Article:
Opera Uncensored: Challenging the Norms

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The Sam Houston music department is straying from High School Musical’s advice to “stick to the status quo,” with an opera performance that will feature scenes from operas that did the exact opposite and challenged the norms. There will be showings on November 6 and 7 at 7:30 p.m. in the Gaertner Performing Arts Center.

 

Director of opera Rebecca Grimes talks about the pieces that the Opera Uncensored show will feature and how the performance will not be like a typical opera.

 

“The whole basis for the show is to perform operas that were either censored at one point, or the literature that they’re based on was banned,” said Grimes. “It’s things you wouldn’t expect to be banned, like The Marriage of Figaro and The Barber of Seville. So what we’re looking at is music that throughout history was considered controversial, but was only considered controversial because at the time it challenged whatever the aristocracy represented. And censorship is not necessarily about something being inappropriate or lewd, but often times has more to do with political ideas, which is more what we’re talking about.”

 

Opera has never been known for being easy to master, and the performers have been preparing the show since September. Throughout their vigorous rehearsing and preparation, there has been the challenge of voiding off sicknesses.

 

Grimes talked about what risks sickness can propose for the students scheduled to perform.

 

“The biggest challenge has been keeping the singers well,” said Grimes. “I have had more sick students than ever, and with opera singers, if you have a cold, you can’t sing, which isn’t ideal with the performance coming up so quickly.”

 

However, the performers continue to persist and are excited to share their love of opera with the audience. Grimes talks about why she and other opera singers find the art form to be such a powerful way to express themselves.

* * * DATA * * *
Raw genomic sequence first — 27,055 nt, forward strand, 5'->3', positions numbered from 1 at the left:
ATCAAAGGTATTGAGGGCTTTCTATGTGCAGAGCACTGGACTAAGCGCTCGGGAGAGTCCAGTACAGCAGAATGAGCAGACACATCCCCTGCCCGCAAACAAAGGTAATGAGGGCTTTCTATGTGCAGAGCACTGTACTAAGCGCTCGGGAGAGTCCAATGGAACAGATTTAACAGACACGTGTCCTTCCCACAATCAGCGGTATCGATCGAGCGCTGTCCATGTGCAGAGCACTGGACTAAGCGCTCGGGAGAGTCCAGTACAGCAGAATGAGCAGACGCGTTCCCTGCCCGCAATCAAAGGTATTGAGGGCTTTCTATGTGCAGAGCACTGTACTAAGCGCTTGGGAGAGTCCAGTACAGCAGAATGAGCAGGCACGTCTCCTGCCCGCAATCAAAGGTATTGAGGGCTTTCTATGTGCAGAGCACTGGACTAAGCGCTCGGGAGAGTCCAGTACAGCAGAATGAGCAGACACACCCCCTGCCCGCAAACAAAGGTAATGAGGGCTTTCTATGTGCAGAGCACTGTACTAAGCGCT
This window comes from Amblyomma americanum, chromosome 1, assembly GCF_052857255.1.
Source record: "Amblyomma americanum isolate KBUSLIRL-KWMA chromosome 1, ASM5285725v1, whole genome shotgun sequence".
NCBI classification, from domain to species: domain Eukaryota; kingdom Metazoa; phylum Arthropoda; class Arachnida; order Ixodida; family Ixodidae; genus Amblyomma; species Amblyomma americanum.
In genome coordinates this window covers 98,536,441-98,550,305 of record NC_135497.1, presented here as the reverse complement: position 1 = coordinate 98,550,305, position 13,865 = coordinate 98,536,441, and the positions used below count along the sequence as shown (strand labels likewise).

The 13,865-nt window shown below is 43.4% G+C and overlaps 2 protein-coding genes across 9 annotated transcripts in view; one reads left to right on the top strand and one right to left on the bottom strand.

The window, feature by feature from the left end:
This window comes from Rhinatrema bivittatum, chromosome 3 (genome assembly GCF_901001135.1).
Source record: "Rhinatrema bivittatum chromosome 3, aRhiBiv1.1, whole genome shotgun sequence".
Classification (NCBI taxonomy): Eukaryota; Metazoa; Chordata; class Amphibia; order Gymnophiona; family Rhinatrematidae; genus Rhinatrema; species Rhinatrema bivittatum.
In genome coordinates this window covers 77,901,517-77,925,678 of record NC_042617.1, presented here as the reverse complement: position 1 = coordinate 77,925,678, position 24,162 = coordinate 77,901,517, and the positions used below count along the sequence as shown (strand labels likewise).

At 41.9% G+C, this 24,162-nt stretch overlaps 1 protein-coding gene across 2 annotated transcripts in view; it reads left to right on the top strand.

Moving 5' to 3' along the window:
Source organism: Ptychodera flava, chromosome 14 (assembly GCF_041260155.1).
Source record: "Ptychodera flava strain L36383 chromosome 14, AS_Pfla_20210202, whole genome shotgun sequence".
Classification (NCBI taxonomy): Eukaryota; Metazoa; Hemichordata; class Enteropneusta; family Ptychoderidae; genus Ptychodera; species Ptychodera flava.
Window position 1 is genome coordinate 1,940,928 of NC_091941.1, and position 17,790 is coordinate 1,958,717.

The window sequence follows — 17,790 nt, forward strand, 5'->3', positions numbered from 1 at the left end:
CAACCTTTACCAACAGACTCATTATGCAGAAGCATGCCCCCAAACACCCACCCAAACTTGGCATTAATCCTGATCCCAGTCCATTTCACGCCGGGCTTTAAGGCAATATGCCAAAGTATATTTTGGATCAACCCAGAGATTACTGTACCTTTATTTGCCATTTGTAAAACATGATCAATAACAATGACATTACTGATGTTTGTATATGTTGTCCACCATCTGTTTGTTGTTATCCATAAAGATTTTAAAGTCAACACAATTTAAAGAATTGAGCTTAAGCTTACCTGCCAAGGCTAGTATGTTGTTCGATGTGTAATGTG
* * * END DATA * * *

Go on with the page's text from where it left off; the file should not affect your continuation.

“From a singing standpoint, opera is one of the most difficult things to pull off,” said Grimes. “Mostly because you have to sing beautifully and often at really extreme ranges, and you also have to sing in foreign languages, and act, while still being believable. So I think it’s really beautiful, and for me, I love the stories. There’s some really interesting storytelling going on, and this show in particular is bringing some operas out that were really controversial because they were so powerful and gut-wrenching. Some of the stories force the audience to really face some issues that we have going on.”

 

Grimes was inspired to do a show like this from previous experience of the success of an opera featuring particularly controversial pieces. She talked about the pieces she selected and what they mean to the students.

 

“College-aged kids are often drawn to things that are enigmatic and force them to discuss and weigh issues, which is part of the college experience,” said Grimes. “So as part of the process, we bring out the literature that the pieces were based on that were so controversial. It seems to be really meaningful for the students, and I think it’s important for audiences to have to see what people wrestle with.”

 

Other than allowing the audience to experience the same emotion and passion that the students feel when singing opera, the performers are also excited to portray important pieces of literature through great music.

 

“It’s amazing for them to have the opportunity to portray such wonderful literature and sing music from great composers like Mozart and Rossini, and other people that, as a music major, you want to perform pieces from these great composers,” said Grimes. “So it’s wonderful that they’re getting to do that.”

 

Grimes talked about how the show promises to deliver emotion, passion, and challenge its audience by presenting operas and pieces of art that were seen as inappropriate in the past. Along with all of these things, the show will also contain some entertaining scenes.

 

“Hopefully the audience will be able to laugh,” said Grimes. “There are some really funny parts, and I hope that they’ll come away with a better sense of where opera has been and where it’s going, and what role art plays in our human existence.”

 

Along with other notable composers, the show will also feature work from Beethoven, Verdi and Adams. Opera Uncensored is open to the public and tickets are available online or at the door.